The Alatunja is not chosen for the position because of his ability; the post is one which, within certain limits, is hereditary, passing from father to son, always provided that the man is of the proper designation—that is, for example, in a kangaroo group the Alatunja must of necessity be a kangaroo man. To take the Alice Springs group as an example, the holder of the office must be a witchetty grub man, and he must also be old enough to be considered capable of taking the lead in certain ceremonies, and must of necessity be a fully initiated man. The present Alatunja inherited the post p. 11 from his father, who had previously inherited it from his father. The present holder has no son who is yet old enough to be an Alatunja, so that if he were to die within the course of the next two or three years his brother would hold the position, which would, however, on the death of this brother, revert to the present holder’s son. It of course occasionally happens that the Alatunja has no son to succeed him, in which case he will before dying nominate the individual whom he desires to succeed him, who will always be either a brother or a brother’s son. The Alatunjaship always descends in the male line, and we are not aware of anything which can be regarded as the precise equivalent of this position in other Australian tribes, a fact which is to be associated with the strong development of the local groups in this part of the continent.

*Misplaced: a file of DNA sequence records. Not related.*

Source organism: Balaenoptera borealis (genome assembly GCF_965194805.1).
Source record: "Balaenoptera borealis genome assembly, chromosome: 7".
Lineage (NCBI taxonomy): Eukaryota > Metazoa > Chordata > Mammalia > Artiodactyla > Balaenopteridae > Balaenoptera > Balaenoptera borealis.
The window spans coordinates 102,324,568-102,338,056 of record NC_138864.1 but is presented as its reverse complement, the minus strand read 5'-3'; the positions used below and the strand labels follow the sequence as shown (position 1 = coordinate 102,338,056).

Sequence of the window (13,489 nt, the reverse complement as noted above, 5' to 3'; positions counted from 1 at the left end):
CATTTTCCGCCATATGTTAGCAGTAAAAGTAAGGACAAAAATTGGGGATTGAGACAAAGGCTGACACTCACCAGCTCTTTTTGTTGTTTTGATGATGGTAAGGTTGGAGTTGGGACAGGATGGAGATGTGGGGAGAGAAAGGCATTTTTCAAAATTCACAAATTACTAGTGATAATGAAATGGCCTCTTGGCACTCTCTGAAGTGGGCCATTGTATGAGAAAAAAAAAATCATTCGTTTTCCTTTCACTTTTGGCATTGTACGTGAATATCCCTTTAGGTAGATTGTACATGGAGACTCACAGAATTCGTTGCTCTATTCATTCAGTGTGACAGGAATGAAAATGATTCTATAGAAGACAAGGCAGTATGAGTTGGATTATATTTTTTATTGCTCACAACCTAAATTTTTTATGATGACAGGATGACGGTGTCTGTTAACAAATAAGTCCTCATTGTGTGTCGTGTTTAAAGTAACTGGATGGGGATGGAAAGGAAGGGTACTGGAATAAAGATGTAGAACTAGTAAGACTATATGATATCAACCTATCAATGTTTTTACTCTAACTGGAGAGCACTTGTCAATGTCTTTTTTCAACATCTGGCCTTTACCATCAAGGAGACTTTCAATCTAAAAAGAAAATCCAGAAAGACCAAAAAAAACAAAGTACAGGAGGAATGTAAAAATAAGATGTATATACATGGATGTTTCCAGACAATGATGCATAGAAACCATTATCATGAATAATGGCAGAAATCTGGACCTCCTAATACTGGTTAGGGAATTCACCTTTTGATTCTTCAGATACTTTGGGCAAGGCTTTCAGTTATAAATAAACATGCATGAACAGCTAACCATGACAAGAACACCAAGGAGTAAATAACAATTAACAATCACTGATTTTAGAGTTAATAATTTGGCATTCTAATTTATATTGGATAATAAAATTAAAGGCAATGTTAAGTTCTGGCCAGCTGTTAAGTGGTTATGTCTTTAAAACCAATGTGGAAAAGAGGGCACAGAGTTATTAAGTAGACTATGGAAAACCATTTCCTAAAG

The most important function of the Alatunja is to take charge of what we may call the sacred store-house, which has usually the form of a cleft in some rocky range, or a special hole in the ground, in which, concealed from view, are kept the sacred objects of the group. Near to this store-house, which is called an Ertnatulunga, no woman, child, or uninitiated man dares venture on pain of death.